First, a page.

Friday, June 3, 2011

The Dealio.


Lunar eclipse in Gemini on Tuesday and a New Moon in my House of Self-Undoing on Wednesday. Do I really need a house of self-undoing? Why do I even have that? Time, my horoscope says, to identify what beliefs--fears and blockages--are keeping me from my destiny. I contemplate this for a while, feel the whisper of unease as it slinks up my back and curls itself around my ears. Could there be beliefs I hold, of which I am not even cognizant, that stunt my forward motion? That close me off from the abundance and bounty the Universe has for me? I've heard of this. I've even seen it. Probably done it. But then I recognize the habit of self-doubt--familiar indeed. And then I reject it. No.

First of all, there is nothing that is wholly true for me and every single other person born under the zodiac sign of Cancer. Not one thing. I am every moment fulfilling my destiny, moving with force into my future which is happening, as Stoppard's Guildenstern says, now...and now...and now. It is a destiny divinely sketched and loosely governed by what my transcendent self desires to learn in this lifetime.

Out in the ether, I looked at what I could do/be/have in this lifetime. Yes and please, I sighed, and with my hands I built the rough shape of a meaningful existence. Agreed to navigate it as best I could. Nodded to kindred spirits who also agreed--to what we would live, how we would grow, what we would teach each other. All of it loosely contained by my need to evolve as a spirit, I put it together. And yes, my destiny unfolds every second.

I still my bird-like heart and live my knowing. I sing the prayer of my perfect intent and make an origami lotus from this page of words. Words that attempt to define my wildness, to circumscribe my heroic pathways, to delineate the ethereal. No, I say aloud again, because I reject such confinement, such limitation--is it not language like this that plants the seeds of such fear? Don't its authors, with their suggestion, begin the process of germinating those beliefs and thereby grow them where there might have been others, and only to validate themselves. Not prophesy but engenderment, one must finally concede.

Though it would be a comfort, perhaps, if a stranger could tell us how best to approach a particular day or week, and in a weekly mass email at that, ulimtately one's greatest comfort must be drawn from the fact that one is the author of her own destiny, and just by showing up, she begins to manifest it.

Thursday, June 2, 2011

This Week's Featured Reader Response by Betsy Boland

I have so enjoyed and appreciated reading the responses that readers have had to Inertia, many of which have been posted on Inertia's Amazon web page. I decided I'd like to give them a little more exposure (and happily Inertia, too) by posting one each week here on my blog. This week's review comes from Betsy Boland in Waimea, Hawaii. Thank you so much for your beautiful words!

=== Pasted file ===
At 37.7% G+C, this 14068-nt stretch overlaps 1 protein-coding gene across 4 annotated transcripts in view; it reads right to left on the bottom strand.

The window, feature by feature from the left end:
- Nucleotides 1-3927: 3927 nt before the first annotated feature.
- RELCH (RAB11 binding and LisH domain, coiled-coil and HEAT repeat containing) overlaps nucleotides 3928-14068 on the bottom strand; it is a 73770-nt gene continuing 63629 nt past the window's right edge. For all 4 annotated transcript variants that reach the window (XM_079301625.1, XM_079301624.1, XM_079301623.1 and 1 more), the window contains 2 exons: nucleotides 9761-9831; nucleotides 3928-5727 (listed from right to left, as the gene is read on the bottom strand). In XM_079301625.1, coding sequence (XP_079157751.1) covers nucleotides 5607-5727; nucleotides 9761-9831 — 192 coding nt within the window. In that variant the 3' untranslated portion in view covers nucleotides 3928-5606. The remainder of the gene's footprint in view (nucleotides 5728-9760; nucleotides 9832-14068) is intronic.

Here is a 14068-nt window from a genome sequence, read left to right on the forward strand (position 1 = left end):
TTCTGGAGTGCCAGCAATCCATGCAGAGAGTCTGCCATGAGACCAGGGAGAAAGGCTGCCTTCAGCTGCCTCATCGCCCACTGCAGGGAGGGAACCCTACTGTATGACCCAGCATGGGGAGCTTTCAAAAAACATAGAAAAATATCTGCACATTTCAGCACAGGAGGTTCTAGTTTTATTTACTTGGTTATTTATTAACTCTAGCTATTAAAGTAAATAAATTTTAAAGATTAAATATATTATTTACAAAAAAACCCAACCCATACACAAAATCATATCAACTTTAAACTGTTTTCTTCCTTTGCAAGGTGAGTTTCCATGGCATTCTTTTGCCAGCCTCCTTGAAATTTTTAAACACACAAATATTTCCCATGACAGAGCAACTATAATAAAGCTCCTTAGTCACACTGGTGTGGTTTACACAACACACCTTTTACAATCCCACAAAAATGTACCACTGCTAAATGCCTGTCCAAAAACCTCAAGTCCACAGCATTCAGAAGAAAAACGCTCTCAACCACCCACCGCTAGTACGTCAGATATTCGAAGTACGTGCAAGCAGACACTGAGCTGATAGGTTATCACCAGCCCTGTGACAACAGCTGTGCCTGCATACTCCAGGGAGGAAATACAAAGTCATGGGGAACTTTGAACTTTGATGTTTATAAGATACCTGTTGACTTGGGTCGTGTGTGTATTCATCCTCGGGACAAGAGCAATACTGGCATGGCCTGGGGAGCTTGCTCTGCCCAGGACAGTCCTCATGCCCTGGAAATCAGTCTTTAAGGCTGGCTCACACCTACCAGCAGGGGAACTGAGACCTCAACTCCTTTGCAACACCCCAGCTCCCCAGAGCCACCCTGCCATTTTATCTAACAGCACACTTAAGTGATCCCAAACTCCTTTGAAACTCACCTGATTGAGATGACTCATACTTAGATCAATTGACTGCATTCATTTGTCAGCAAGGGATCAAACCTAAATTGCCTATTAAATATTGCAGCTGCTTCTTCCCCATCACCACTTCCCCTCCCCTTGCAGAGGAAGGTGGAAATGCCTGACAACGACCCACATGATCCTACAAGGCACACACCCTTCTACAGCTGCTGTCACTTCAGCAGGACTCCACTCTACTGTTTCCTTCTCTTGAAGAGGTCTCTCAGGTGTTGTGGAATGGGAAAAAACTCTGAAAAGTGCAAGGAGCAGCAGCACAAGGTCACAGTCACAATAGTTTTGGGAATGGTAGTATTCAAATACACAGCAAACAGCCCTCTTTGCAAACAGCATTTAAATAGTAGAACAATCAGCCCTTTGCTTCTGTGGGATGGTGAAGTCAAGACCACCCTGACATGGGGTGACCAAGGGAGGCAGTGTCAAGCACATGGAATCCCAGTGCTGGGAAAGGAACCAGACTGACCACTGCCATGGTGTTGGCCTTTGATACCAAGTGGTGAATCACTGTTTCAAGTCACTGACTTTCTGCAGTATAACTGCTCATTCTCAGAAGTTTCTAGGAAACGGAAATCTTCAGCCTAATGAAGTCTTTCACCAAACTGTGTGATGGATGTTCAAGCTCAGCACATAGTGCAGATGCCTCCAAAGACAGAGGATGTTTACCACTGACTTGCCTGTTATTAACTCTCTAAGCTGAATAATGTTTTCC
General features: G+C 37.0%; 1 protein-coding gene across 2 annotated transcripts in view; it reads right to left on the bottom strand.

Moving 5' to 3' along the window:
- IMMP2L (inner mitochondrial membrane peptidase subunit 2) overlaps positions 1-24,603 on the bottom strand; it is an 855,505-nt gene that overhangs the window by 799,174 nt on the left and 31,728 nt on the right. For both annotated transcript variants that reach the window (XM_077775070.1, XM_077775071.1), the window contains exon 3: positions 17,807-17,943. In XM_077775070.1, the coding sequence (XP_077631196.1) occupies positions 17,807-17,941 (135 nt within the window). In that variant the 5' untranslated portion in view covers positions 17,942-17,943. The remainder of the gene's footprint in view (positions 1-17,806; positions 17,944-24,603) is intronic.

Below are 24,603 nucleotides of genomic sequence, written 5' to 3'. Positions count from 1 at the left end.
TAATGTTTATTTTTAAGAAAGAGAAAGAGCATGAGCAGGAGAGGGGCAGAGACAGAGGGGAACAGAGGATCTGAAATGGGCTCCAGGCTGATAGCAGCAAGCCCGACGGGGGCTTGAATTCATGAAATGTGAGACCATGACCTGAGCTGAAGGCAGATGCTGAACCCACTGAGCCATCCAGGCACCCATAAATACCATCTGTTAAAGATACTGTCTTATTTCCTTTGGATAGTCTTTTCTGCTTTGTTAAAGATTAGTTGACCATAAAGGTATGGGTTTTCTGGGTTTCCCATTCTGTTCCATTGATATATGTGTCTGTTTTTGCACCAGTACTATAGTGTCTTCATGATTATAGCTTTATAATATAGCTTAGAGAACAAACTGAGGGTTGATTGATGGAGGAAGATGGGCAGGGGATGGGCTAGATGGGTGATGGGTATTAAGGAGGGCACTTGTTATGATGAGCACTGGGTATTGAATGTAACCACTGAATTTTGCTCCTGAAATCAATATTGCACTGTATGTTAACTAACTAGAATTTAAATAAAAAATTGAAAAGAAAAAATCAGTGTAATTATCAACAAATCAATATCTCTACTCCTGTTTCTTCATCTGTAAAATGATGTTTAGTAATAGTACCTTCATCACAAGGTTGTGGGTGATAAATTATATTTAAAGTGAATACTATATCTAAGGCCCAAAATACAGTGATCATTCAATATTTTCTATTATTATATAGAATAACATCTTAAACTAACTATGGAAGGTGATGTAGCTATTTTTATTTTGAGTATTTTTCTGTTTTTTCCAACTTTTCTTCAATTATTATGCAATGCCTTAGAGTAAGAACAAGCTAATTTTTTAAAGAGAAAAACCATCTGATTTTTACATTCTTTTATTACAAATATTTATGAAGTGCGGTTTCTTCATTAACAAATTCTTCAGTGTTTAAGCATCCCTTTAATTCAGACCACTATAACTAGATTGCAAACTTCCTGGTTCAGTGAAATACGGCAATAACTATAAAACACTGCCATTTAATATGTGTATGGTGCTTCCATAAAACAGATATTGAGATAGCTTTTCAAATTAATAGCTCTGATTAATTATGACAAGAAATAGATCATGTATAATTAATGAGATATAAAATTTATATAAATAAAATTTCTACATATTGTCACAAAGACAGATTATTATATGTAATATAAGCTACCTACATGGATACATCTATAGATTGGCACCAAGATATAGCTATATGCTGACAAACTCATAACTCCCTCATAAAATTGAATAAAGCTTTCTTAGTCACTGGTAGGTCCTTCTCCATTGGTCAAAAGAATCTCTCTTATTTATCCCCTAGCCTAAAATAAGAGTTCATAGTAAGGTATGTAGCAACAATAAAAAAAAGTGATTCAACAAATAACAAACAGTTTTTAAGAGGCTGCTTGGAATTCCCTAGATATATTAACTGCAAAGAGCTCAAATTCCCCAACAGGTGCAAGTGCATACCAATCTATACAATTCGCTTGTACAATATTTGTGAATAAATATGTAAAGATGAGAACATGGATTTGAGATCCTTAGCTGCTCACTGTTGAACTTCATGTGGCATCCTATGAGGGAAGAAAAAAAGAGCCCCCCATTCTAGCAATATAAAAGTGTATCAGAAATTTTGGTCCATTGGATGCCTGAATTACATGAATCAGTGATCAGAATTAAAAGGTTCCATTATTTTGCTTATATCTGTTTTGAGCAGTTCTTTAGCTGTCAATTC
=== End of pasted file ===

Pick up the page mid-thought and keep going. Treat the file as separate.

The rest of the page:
"'Calling all angels/Calling all angels/ Walk me through this one/Don't leave me alone'... In their hopeful chorus, Jane Siberry and K.D. Lang solicit solace for humanity during life's most uncertain moments. To such a heartfelt, human plea, Kim Cope Tait's Inertia invokes a deeply sacred, propitious reply. Tait's divinely woven, resonant tale, is a wise, eloquent, healing response, delivered on the wings of her angelic but very earthy characters, to every reader who ever dared shout out to the heavens for company in the wake of loss.
     "There is great art to the manner in which Tait intently elicits the power of youthful passion and friendship while gently prying the band-aid from the wounds of mature grief in order to spread a spiritual balm capable of freeing hearts and souls. She writes in beautiful, vivid, nuanced prose, guiding us through an entrancing, ethereal weave of beginning and end, where we become instantly and steadfastly connected to Inertia's select cast of characters - seemingly molded from our own flesh, in the silhouette of our own spirit - and are enticed into their compelling story.
     "Tait's young school mates walk firmly in this world, and anchor us in the rich, weighty experience of being in a body and in each other's lives, with such utter love and intensity. In contrast, her grown up soul mates hover more tentatively in the world, and echo our inherent hesitation; we're so often not really sure how this life goes.
     "Seekers and skeptics alike will find themselves stealing a glance at everyone they encounter, or perhaps peeking within their own implausible souls, in the hope of recognizing someone akin to the unforgettable, down to Earth angels in Kim Cope Tait's Inertia. In the end, it is our own silent asking and quiet knowing in which Inertia beckons us to truly believe, in order to be fully present in our lives and to understand our blessings from those passed. Inertia will appeal to all six of your senses, linger in your life, and keep you searching eagerly on the bookshelves for more from Kim Cope Tait."